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busdriver

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About busdriver

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    St Paul MN

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  1. I recommend following the steps exactly as I posted. Skip deleting the .msnbin files if you want. But use Resave All Missions in Folder not Resave All Groups... I say again use Resave All Missions.
  2. @Thad I'm not particularly ME savvy. In fact I'm down right ignorant. I wasted a bunch of time trying to load individual missions into the ME to save.
  3. Delete .msnbin files... Open the ME...that item at the bottom STEditor Go to Tools > Resave All Missions in Folder... Select the folder you want by looking in the data > Missions folder Then go get a cup of coffee or eat lunch.
  4. I've spent a lot of time testing an A-20 project (wrapping up soon) and had not seen that.
  5. Note to self: Don't GLOC the Tempest below 10,000' chasing a bandit with your nose buried below the horizon. One potato, two potato...[keep counting]...thirteen potato, fourteen potato...KABOOM!
  6. Amen brother...those things are bright at "Oh dark thirty" in the morning.
  7. @LukeFF looking for clues while continuing my research to get a better mental picture of the V/L system. I read these ORB entries. I deciphered the first highlight to read, "Melun E/W [east/west] V/L lit. One crossbar one mile from A/D [airdrome] and Arrowhead 2 miles." Apparently the Visual Lorenz system was simply what we now call "approach lights" but with extra features a bit further from the threshold. The second highlight also at Melun, I deciphered as "NE/SW [northeast/southwest] F/P [flare path] and S/W [southwest] Arm of V/L lit but no activity."
  8. Welcome. This chart from 1944 might be worth considering WRT the current 6 g GLOC threshold in the game. LOL...never had to work on your gun's defense in UPT? I think that's why in some communities it was called the "Spin and Puke." 🤢 You didn't ask me, but when I went to Brooks in 1986, I had been flying a bunch of BFM sorties as an RTU IP, ~18 in the two months prior. Our profile was different, without my g-suit inflating, my tolerance without straining was 6 g. That is NOT to say I didn't use an AGSM when I was flying. By the same token, two Gomers (F-5 Aggressor guys) both went to sleep in this test at 4 g...yes they were hungover from a late night down on San Antonio's River walk. I have subtle issues with the current model, but I never felt pain while pulling g and looking around. Got a sore neck and g measles from time to time.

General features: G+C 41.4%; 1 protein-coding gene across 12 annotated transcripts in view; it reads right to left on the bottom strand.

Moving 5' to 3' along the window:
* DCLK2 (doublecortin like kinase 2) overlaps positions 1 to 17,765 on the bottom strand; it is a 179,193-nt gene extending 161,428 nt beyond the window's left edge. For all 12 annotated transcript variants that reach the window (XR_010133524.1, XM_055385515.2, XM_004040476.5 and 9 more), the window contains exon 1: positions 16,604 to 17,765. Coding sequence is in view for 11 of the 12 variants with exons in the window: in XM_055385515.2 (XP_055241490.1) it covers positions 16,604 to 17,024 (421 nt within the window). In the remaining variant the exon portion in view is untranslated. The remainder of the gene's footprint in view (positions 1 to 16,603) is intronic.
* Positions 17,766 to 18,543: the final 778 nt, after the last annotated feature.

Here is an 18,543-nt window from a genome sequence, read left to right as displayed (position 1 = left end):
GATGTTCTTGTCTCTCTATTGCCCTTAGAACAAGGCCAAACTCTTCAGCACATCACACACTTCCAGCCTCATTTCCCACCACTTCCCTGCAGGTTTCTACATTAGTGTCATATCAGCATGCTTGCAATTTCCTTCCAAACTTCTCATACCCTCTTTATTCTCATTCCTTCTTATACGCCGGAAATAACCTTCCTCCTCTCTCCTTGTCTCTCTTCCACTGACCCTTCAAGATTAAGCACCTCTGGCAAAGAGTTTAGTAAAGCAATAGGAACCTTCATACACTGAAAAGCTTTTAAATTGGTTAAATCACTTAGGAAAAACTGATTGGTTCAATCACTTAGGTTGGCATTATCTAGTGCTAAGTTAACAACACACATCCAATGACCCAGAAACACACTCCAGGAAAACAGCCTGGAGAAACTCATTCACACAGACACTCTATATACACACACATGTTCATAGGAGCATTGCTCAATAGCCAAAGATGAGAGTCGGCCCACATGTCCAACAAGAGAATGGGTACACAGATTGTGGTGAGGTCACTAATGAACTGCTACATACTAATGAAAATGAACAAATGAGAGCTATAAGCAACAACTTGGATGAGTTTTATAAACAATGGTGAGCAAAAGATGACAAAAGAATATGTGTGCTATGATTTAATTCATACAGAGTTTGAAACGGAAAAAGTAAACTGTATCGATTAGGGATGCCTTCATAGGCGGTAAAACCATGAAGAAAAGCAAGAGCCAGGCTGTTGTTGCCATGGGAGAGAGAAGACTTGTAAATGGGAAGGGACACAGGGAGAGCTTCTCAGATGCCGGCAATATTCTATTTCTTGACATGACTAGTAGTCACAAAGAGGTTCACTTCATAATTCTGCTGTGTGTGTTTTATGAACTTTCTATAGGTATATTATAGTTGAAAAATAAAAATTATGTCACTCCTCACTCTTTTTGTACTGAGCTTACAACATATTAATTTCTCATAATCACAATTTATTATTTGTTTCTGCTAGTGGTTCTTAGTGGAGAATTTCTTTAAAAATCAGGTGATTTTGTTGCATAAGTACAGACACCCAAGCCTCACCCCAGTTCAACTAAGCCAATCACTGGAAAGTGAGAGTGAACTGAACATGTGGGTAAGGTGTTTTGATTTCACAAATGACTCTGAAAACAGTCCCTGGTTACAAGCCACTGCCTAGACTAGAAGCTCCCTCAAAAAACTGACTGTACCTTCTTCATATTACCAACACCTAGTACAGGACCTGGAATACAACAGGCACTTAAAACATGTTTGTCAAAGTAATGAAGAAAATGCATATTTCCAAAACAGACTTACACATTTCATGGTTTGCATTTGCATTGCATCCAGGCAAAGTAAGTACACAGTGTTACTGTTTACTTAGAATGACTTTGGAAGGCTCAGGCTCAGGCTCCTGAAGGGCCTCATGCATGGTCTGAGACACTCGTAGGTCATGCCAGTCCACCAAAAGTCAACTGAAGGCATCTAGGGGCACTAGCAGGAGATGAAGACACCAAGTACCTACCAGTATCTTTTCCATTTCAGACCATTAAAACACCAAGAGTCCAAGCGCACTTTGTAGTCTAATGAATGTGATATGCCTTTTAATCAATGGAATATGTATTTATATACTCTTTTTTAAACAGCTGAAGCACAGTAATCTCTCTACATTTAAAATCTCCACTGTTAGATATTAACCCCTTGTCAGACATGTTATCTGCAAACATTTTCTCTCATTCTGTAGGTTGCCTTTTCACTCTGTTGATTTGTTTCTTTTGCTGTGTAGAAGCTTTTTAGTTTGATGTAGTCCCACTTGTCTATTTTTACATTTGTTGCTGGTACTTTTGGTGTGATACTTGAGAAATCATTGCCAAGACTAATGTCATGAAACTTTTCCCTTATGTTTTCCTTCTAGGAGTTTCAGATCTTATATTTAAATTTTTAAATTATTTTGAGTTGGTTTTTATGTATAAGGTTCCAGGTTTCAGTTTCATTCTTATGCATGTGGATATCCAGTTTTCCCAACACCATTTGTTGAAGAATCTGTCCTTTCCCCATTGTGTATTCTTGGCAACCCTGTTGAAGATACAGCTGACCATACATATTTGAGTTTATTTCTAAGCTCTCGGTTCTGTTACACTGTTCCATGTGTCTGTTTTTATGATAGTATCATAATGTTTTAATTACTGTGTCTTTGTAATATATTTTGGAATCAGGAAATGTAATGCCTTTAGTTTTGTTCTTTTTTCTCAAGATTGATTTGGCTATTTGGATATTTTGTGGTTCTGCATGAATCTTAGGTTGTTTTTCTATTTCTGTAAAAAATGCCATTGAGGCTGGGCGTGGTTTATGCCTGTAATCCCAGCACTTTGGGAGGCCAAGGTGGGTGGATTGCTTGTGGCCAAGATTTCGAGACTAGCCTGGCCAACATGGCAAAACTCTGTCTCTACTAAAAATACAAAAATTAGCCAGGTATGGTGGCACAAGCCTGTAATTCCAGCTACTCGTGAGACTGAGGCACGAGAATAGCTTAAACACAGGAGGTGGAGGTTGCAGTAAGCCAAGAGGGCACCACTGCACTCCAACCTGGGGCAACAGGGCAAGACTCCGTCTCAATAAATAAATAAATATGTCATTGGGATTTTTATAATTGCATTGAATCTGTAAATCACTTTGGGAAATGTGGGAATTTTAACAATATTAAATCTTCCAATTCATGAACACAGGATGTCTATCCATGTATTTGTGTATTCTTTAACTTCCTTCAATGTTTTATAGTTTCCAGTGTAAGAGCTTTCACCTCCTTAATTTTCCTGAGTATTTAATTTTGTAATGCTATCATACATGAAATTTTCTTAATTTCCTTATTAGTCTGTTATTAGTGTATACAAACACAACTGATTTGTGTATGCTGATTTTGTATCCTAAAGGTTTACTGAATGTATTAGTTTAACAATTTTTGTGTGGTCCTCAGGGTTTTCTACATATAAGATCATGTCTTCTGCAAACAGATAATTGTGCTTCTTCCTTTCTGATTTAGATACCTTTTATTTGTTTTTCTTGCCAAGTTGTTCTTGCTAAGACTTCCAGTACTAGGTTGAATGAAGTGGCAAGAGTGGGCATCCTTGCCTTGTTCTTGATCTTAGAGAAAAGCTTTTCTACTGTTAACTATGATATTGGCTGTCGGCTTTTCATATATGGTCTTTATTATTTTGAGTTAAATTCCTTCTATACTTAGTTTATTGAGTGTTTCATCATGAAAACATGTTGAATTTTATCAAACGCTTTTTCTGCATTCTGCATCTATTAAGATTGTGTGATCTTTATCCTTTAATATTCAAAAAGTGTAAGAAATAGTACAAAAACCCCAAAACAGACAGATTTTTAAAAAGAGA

9. I had this happen ONLY when I started the mission with the power above Idle. Posted from back on 12 December in the Beta Tester Flood... Kids...ALWAYS, ALWAYS, ALWAYS make sure your throttle is at idle power BEFORE your spawn in. Just saying while awaiting my transfer to the military prison at Fort Leavenworth, I anticipate an award from Herr Hitler for my 14 confirmed P-47s destroyed without firing a shot.
  10. Zweibrucken 38th TRS 1981-1984. I lived in the village of Wattweiler. I loved that place!
  11. For the record, while in the centrifuge the test subject (some were WSOs, GIBs, backseaters) had to hold the sidestick aft simulating pulling on the stick. If he/she let go of the stick the centrifuge would slow down. I know this, because I was one of them. I was able to spin up to 6 G without straining, but I had flown a bunch of BFM sorties in the previous 60 days. For the record, test subjects were generally well rested, well fed, didn't smoke, athletically fit and were not getting shot at compared to WWII fighter pilots that smoked a lot (calms the nerves), partied hard, and got shot at on a daily basis. Contemporaneous training material for the P-51 suggests pilots avoid pulling more than 4 G to avoid GLOC.
  12. Nope. Just flew a very short hop from Wasilla (PAWS) to Palmer (PAAQ) Alaska. Before takeoff weather map using Radar option for lowest tilt. There is a rain shower due west of Palmer. Line up and wait. Eastbound toward Palmer. ForeFlight map just prior to arrival. Shower has moved/dissipated to the north. On final...
  13. Well, New Orleans in in the circle. the arrows show locations with radar detect rotation (potential tornadoes). Those connect the dots show where weather is predicted to be in 20, 40, and 60 minutes from now.
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